For more information on absentee/mail-in voting in general, click here. If you’re not sure what the procedure is for your voting district and your state doesn’t have as handy-dandy a website on the subject as mine, go ahead and call your election officials and ask.

Can I Change My Mind About Voting by Mail?


Well, at least not easily. If you’ve been planning to vote in person and have now decided to vote by mail you can go ahead and request a ballot according to your state’s procedure, but time is getting tight–it can take a while for ballots to arrive, and states vary as to the deadline by which your completed ballot must be received in order to count.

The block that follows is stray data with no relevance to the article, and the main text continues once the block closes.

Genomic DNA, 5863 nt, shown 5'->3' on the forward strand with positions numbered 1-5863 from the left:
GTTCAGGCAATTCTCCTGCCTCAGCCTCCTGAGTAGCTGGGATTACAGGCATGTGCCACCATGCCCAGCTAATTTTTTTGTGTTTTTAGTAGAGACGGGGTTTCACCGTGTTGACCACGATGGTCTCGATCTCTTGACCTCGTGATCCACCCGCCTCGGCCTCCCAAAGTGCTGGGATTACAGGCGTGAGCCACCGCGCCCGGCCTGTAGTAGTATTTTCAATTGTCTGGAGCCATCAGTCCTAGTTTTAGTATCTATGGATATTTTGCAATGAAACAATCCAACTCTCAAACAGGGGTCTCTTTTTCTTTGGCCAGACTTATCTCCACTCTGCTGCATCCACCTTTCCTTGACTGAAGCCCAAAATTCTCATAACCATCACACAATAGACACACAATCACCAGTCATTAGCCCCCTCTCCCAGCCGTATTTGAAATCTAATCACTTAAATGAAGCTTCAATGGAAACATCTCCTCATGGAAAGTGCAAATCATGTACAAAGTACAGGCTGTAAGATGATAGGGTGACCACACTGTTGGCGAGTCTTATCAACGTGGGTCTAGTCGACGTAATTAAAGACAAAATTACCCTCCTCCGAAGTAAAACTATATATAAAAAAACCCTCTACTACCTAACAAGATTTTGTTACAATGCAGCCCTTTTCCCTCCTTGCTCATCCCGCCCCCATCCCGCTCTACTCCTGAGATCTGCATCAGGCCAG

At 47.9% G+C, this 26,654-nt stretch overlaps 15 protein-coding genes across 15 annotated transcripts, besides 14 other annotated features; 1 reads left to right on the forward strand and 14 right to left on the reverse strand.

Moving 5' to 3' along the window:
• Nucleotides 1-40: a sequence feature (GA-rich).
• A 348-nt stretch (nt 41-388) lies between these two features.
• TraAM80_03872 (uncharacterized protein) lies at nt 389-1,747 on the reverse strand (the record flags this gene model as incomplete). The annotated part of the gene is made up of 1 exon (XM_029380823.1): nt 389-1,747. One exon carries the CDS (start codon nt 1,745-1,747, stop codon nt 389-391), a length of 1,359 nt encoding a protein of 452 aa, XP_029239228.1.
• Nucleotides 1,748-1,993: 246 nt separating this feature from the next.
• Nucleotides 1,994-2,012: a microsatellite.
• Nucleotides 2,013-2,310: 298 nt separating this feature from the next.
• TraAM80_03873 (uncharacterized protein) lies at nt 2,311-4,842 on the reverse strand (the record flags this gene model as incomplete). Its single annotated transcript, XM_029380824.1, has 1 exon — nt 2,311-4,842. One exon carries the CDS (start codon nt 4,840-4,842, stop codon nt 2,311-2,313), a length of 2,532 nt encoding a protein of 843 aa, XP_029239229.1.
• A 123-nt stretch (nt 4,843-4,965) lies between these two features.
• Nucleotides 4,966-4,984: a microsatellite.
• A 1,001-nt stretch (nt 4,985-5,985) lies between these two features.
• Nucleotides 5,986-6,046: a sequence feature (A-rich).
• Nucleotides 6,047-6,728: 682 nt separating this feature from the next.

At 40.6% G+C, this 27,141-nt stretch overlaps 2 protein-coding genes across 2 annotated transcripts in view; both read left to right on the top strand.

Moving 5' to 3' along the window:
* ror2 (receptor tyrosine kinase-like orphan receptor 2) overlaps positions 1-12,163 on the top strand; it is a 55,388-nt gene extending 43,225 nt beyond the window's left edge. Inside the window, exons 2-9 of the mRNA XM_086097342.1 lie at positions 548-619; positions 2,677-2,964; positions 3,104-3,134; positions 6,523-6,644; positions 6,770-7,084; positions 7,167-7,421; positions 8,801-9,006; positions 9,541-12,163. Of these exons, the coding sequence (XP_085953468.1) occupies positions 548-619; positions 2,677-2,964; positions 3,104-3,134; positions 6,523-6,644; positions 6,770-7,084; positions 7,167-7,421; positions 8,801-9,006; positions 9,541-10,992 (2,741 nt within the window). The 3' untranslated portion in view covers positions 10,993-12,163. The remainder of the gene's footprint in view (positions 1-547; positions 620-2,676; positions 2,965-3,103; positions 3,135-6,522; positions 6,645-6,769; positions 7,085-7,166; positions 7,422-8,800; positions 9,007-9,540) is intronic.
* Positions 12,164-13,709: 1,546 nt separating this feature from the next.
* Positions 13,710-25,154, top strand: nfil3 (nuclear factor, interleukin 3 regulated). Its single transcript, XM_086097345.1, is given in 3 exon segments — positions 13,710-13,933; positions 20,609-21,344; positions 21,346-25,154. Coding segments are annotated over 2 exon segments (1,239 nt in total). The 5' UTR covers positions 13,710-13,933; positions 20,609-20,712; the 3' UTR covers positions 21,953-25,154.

But if you have already requested an absentee/mail-in ballot, you may be committed. This is what I learned when I called and asked–your state may have a different policy, and you should feel free to call and ask. What I was told was that having requested a mail-in ballot, election officials now assume I’m going to get such a ballot and will thus be capable of submitting that ballot–it’s as though my polling place is now my own mail box. If I show up and attempt to vote in person, I will be barred from doing so because the assumption will be that I’ve already voted. If I tell them I didn’t (perhaps my ballot didn’t arrive), I will be allowed to fill out a provisional ballot that will only be counted once it’s confirmed that I didn’t vote by mail–and since processing provisional ballots is labor-intensive, voters are discouraged from filling them out “just in case” lest we clog up the system. Only use a provisional ballot if you have definite reason to believe your attempt to vote by mail has failed.